While some instruments require one fine tuner or two, others use four basing on their advantages and disadvantages. Many questions on the best violin tailpiece with fine tuners go around the users' minds, like fine tuners that are built-in, their advantages to added ones, or why other violins use one while others use four.

2. User’s Ability

Using fine tuners is based on the musician's ability rather than the use of strings. When the steel E strings were introduced in 1919 by Thomas Infeld, their use was unnecessary earlier. In the early times, all strings of violin instruments were composed of the gut; at first, it was plain, then wrapped with metal.

The combination of the two materials is unique as the gut is stretchy and metal is not. To change the pitch, you have to stretch a steel string at a minimal distance. You can also tune the gut string further to change the pitch.

The violin tailpieces featured more tuners as the manufacturer of the steel strings brought strings that were widely adopted into the market. Compared to the steel strings, they are stretchier and get tuned easily using pegs to see if they are correctly working.

So, the tailpieces with built synthetic strings often have one fine tuner for the E string. In comparison to synthetic string, fine tuners, for minor adjustments, work and even have strings that make many players, including professionals, prefer them for their convenience.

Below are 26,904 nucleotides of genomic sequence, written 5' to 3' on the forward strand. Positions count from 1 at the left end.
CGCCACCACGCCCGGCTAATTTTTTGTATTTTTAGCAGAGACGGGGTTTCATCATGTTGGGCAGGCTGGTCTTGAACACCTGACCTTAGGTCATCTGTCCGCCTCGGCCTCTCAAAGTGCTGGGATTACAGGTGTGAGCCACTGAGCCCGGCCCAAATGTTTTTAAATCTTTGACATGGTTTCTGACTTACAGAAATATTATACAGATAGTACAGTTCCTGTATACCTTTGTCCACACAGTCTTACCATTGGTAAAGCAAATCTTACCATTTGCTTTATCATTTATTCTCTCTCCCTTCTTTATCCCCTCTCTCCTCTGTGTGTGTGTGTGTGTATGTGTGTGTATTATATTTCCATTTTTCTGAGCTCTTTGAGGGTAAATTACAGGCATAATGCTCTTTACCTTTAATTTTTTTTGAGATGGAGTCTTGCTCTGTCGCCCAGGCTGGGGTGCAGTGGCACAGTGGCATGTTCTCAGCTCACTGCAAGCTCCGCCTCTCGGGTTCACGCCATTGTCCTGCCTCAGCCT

3. Quality

As much as fine tuners alter the after-length by protruding from the top of the tailpiece, lengthening the tailpiece, and shortening the after-length, they may harm the violin's sound. Violin fine tuners work by shortening the after-length by 10mm.

However, do not limit yourself to lose fine metal tuners and instead explore tailpieces with integrated fine tuners such as Wittner carbon tailpieces that work and sound much better. These light-alloy tailpieces do not protrude from the top, making the correct after-length ratio preserved.

Using these integrated tuners also prevents buzzing issues that lose tuners often have. The most used metal strings by cellists, whether beginner or professional, are the Larsen, Jargar, and Spirocore. If you are looking for a carbon tailpiece with fine tuners that sound good, then it is time for a Wittner ultra tailpiece or a Jinqu1 Pcs tailpiece.